Ag Today March 27, 2020

State Department eases coronavirus bottleneck for foreign farmworkers [Los Angeles Times]

The U.S. State Department moved Thursday to ease a bottleneck caused by coronavirus precautions and allow more foreign agricultural guest workers to cross from Mexico to work fields in California and other states. The emergency measures helped allay fears of a labor shortage just as the harvest of major produce crops gets underway in California … Most foreign applicants no longer will need an in-person interview to obtain the H-2A agricultural guest worker permits, under the new rules announced Thursday.


Workers critical to world’s food supply are starting to fall ill [Bloomberg]
… The infections speak to a growing threat to the world’s food supplies. Massive operations where workers pick berries together, cut meat side-by-side on a production line or load warehouse trucks in sometimes close proximity risk slowing down. … “If we can’t flatten the curve, then that is going to affect farmers and farm laborers — and then we have to make choices about which crops we harvest and which ones we don’t,” said Al Stehly, who operates a farm-management business in California’s North San Diego County.


COVID-19: Looking for help for specialized crops in Monterey County [Monterey Herald]

Congress has urged federal officials to provide greater assistance to farmers producing specialized crops amid the coronavirus pandemic, potentially impacting Monterey County farmers set to harvest leafy greens, fruit and flowers. … Specifically, the congressional request includes asking the USDA to purchase fresh fruits and vegetables for federal nutrition programs and supplementing dollars from customers unable to fulfill crop purchases due to the crisis. … Monterey County Farm Bureau President Norm Groot said farmers are not seeing losses yet but added “there’s a general concern letting farmworkers know they can still report to work. Farmworkers are essential.”


California’s flower industry gutted from coronavirus as local farms wilt under financial losses [KSBY TV, San Luis Obispo]

… COVID-19 is wilting flower farms and businesses. From canceled events to lack of demand, a number of farms are a petal away from penniless. … A number of farms are multi-generational trying to survive. Crops for Mother’s Day and graduation are already in the ground ready to bloom. … For Ocean Breeze Farms in Nipomo, growers produce about 200,000 stems each week. Sales have cratered up to 95 percent in a matter of days. … There is hope. The love-me, love-me not turns to the grocery stores.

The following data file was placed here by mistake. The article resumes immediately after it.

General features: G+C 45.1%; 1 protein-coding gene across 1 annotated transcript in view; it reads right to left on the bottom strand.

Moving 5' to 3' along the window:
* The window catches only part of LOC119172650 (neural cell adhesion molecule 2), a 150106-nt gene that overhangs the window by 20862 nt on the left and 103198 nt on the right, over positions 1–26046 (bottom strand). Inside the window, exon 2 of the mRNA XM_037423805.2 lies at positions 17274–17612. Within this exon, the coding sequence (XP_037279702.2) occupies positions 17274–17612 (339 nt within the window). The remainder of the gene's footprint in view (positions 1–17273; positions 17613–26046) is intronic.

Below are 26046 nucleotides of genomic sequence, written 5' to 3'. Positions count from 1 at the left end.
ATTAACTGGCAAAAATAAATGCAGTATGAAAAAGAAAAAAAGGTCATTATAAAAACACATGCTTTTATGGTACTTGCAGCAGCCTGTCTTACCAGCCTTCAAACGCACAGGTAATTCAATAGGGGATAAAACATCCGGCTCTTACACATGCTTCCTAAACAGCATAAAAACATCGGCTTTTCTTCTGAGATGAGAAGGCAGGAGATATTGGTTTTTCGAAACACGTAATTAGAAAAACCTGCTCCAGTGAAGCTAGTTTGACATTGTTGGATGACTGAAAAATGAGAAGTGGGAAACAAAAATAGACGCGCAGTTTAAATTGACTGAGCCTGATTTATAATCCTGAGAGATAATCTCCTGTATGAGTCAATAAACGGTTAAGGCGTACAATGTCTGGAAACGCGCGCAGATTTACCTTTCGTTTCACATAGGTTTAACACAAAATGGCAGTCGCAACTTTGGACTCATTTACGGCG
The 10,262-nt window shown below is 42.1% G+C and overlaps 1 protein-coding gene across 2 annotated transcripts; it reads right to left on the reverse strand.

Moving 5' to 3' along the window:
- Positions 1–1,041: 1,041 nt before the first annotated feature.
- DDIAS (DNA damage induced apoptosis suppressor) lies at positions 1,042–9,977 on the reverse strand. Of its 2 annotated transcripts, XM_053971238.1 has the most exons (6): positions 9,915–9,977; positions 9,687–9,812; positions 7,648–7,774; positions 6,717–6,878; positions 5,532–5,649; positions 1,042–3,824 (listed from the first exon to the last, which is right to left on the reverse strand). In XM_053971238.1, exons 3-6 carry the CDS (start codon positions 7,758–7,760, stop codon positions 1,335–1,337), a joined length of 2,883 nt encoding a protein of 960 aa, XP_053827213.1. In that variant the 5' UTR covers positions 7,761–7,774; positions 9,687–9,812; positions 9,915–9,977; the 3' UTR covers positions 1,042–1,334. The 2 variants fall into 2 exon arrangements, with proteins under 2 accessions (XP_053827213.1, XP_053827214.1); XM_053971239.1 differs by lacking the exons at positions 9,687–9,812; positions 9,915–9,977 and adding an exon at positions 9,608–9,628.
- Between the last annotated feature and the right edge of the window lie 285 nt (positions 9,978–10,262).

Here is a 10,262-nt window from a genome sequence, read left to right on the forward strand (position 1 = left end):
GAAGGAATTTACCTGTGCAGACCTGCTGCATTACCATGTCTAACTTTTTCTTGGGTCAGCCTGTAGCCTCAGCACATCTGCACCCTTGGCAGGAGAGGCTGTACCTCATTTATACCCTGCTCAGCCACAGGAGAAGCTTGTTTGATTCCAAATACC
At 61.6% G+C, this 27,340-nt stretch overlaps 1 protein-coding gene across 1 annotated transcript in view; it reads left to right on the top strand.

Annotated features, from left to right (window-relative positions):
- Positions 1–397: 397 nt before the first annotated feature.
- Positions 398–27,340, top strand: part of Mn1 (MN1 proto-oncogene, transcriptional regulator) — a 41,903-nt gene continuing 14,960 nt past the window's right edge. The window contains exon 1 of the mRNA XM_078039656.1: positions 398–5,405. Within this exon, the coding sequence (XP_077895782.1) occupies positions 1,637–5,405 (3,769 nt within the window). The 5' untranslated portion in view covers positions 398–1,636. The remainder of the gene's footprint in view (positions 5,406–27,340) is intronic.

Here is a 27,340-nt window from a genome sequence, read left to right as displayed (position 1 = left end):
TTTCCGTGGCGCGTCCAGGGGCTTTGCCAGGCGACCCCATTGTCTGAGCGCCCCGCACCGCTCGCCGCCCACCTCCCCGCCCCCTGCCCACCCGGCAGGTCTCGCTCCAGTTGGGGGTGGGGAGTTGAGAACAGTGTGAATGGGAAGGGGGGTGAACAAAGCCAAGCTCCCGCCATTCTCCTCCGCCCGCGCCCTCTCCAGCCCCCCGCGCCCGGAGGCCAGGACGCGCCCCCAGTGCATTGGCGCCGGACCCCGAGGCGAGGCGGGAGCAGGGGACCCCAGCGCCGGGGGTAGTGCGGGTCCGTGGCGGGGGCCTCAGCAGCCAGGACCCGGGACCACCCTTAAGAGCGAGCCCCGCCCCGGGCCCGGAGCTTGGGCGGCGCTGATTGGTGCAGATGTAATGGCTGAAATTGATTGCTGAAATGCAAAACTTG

As renewable fuel demand collapses, Pacific Ethanol makes alcohol, hand sanitizer [Sacramento Business Journal]

Sacramento renewable fuel company Pacific Ethanol Inc. has seen demand for its fuel product collapse, but it’s putting its manufacturing facilities to use to make high-quality alcohol and hand sanitizer. … Pacific Ethanol is idling excess production capacity in response to the “unprecedented decline in gasoline and ethanol demand due to the impacts of the coronavirus,” CEO Neil Koehler said in a news release. He added that the company is shipping significant volumes of high-quality alcohol from its Pekin, Illinois, manufacturing plant for the production of hand sanitizers.


Sonoma County grape growers battling to protect vineyards from frost [Santa Rosa Press Democrat]

With overnight temperatures dropping toward freezing and beyond several days this week, it’s been a stressful time for vineyard operators in areas of Sonoma County, with many out in the dark trying to save their crops on back-to-back nights. … “We get frost this time every year, so we’re usually prepared for it,” said Jeff Carlton, president of the Sonoma County Farm Bureau and vineyard manager at Dutton Ranch. … “Like now, we’ve got a lot of clouds hanging around out there,” Sebastopol grower Domenic Carinalli said Thursday. “That all helps. We just gotta see how it plays out.”


Opinion: Farmer: Proposed changes to Proposition 13 could devastate family farms [Visalia Times Delta]

As a third-generation family farmer who supports and defends farming at every turn, I’m stunned that a measure headed for the November statewide ballot could result in the further disappearance of farms and farmland. …  While the proponents of the measure claim it will only raise property taxes for commercial and industrial properties, the reality is that the measure is an attack on farms, the fresh fruit, vegetables and dairy products we produce and will ultimately translate to more expensive grocery bills for California families.